Editorial 

The news we’re fed

It was 20 years ago today...

To most people, those words bring to mind a Beatles' song, released 42 years ago this week. That's a measure of the Beatles' musical genius, and another example of how pop culture can live on long after the generation that created it has faded away.

Fewer people will take the time to think back to what events actually happened on June 4, 1989, although those who still read newspapers or watch television news will have been tipped off. For those who've missed it, today is the 20 th anniversary of the Tiananmen Square uprising and the Chinese government's crackdown.

Few young Chinese known anything about what happened at Tiananmen Square on June 4, 1989, according to Chinese author Yu Hua. After the summer of 1989, the incident vanished from the Chinese news media, Yu wrote in last Sunday's New York Times .

That's not so surprising, given that China is still run by a centralized, authoritarian government, albeit one that now emphasizes making money. But we in the west would be mistaken to think that the Chinese government and governments in other "emerging" countries are the only ones controlling the messages people receive through the media.

A couple of weeks ago, Denise Rudnicki spoke at the Canadian Association of Journalists conference in Vancouver. Rudnicki spent 20 years as a reporter on Parliament Hill, but said it was only when she went to work as director of communications for the federal minister of justice that she really began to understand how government works.

Rudnicki's main point: it's not just the message that federal governments try to control, it's the agenda. It goes far beyond "spin."

We may not be surprised that Chinese government bureaucracy has virtually extinguished the events of June 4, 1989 from history, but we shouldn't be shocked by the selective information that also comes out of Ottawa and Washington. Nobody knows, for instance, how much money is spent on communications by the Canadian government. Every ministry has a communications department, but that's only part of the effort. There may be strategic communications committees, and support staff, within ministerial departments. There are all kinds of contracts for private firms to do polling, organize focus groups and analyze media coverage.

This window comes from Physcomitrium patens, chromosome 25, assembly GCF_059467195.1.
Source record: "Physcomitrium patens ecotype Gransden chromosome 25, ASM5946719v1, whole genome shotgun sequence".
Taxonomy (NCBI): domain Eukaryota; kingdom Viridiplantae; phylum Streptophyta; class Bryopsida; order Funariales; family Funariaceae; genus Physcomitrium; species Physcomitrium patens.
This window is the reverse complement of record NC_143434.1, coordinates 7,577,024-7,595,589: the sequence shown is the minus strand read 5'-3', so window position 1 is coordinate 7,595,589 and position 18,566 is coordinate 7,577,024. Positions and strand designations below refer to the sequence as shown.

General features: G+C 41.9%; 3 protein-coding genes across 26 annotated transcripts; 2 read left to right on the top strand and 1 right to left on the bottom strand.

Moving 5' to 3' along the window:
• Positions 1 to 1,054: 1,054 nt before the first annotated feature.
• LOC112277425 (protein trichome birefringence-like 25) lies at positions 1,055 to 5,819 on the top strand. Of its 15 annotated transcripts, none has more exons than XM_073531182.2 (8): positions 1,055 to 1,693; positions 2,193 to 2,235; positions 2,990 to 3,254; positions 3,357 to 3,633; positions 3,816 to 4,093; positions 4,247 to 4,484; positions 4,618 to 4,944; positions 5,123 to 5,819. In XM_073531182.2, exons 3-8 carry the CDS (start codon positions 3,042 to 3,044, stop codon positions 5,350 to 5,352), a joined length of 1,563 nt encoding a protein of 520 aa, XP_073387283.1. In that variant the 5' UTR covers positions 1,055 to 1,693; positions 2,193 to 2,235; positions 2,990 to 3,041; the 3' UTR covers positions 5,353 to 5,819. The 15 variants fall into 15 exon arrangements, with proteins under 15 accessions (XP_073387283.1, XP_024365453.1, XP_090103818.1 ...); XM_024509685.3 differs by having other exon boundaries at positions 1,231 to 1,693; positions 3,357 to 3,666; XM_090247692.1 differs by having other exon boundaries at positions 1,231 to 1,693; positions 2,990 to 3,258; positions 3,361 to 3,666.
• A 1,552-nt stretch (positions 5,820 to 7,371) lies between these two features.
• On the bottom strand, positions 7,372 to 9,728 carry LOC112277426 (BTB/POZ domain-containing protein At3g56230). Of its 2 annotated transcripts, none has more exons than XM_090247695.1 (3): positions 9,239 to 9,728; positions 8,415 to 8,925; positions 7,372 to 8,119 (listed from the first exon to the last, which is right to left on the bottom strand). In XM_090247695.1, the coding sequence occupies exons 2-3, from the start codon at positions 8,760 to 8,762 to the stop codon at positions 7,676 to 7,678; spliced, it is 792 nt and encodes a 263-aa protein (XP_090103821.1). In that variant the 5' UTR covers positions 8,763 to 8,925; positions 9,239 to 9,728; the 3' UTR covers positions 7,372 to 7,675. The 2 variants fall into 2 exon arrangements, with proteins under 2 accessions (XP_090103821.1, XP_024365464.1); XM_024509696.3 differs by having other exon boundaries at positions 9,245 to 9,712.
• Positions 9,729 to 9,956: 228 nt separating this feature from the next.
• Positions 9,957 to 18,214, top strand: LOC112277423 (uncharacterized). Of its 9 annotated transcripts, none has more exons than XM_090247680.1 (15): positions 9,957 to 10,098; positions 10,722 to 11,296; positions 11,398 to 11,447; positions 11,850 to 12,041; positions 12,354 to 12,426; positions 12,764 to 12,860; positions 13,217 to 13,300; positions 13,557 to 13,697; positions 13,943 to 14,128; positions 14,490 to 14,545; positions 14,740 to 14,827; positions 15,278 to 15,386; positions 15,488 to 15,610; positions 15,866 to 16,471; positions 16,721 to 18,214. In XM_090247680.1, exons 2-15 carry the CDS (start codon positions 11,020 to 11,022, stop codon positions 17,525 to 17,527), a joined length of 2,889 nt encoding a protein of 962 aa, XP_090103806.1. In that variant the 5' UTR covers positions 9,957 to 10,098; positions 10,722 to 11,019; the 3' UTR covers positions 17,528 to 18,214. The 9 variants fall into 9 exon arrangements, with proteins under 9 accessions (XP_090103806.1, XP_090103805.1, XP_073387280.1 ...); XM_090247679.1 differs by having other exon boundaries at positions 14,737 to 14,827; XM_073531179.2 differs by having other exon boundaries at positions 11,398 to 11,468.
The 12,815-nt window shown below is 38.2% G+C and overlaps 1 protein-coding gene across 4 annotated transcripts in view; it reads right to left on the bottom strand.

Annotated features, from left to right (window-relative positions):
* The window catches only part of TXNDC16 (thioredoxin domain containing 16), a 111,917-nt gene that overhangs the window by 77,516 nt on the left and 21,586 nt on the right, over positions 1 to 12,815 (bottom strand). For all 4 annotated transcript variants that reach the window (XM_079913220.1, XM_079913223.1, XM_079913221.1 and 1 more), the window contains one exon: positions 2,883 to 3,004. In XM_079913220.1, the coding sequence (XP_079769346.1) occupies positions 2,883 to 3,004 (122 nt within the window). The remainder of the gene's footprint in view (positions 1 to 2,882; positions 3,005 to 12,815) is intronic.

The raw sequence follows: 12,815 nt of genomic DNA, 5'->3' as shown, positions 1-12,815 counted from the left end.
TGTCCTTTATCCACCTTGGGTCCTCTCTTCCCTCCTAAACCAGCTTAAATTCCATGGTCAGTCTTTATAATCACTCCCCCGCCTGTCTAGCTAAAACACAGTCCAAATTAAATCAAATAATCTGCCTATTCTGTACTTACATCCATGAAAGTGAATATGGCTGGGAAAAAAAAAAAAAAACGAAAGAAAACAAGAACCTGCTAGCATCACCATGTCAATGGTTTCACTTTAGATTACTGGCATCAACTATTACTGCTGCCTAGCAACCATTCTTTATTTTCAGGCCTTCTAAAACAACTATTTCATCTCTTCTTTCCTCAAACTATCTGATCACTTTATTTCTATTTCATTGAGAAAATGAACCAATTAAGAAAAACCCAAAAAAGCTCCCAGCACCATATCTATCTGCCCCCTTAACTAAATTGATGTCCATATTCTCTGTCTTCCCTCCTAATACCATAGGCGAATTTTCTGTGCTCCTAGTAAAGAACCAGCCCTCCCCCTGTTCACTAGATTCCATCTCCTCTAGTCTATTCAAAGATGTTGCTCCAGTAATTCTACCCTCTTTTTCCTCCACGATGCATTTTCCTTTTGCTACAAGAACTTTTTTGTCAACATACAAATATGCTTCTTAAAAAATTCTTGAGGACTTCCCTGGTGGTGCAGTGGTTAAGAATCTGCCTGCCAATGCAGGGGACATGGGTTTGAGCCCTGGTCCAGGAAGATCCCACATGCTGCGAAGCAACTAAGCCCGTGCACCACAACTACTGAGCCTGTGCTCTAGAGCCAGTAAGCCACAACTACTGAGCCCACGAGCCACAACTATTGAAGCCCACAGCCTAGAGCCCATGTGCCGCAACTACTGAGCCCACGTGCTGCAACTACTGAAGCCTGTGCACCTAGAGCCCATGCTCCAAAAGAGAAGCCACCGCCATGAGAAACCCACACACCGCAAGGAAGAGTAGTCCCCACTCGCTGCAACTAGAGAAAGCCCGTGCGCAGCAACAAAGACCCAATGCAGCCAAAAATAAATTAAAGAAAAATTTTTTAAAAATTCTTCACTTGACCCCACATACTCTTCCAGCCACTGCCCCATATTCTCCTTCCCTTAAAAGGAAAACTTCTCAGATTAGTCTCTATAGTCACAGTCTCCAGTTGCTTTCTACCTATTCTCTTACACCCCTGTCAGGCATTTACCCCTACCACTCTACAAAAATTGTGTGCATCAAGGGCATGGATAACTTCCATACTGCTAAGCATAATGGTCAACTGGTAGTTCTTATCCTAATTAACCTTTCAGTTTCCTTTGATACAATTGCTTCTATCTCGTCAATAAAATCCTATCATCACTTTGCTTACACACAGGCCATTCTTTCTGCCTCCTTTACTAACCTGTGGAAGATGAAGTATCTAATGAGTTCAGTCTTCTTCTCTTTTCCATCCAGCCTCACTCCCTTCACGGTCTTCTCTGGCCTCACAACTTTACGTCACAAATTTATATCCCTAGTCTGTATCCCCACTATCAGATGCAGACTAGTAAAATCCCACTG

From the very earliest stages, every issue goes to cabinet with a communications plan. The plan includes a communications objective, polling data to support the objective, background on opposition to the issue, the media position on the issue, who the stakeholders in the issue are, regional considerations, and a strategy for getting the bill through Parliament.

Long before an issue is brought to the floor of the House of Commons, focus groups are used to determine how the issue can be "sold." Supporters are identified and lined up, often as "independent" third parties. They may or may not appear alongside cabinet ministers, but they have been prompted, advised and coached by government communications personnel. That coaching may include answers to specific questions, topics for discussion, suggested letters to the editor or help in facilitating press conferences.

And rarely does anyone ever ask a third party what their connection is to government. Remember the open letter to then Opposition Leader Stephen Harper, signed by 134 legal scholars in 2005? In full-page newspaper ads the legal scholars affirmed that same sex marriage was a right guaranteed under the Canadian Charter of Rights and Freedoms. The "independent" campaign was prompted by a phone call from the Prime Minister's Office.

By the time a minister holds a press conference to announce something, he or she has been briefed on reactions and poll results, and thoroughly coached on questions, answers and talking points. The cumulative effort by government to prepare for the announcement far surpasses anything the media can do. And so we end up with homogenized "news."

Two of the catalysts for the extensive efforts governments now take to control the agenda, according to Rudnicki, are the 24-hour news cycle and "the permanent campaign." That is, while issues and policies are part of governing, the overarching goal is to get re-elected. What that means is that - surprise - there is little long-term planning in government.

But Rudnicki doesn't fault governments for their efforts to control the agenda. To do any less, she suggests, would be irresponsible.

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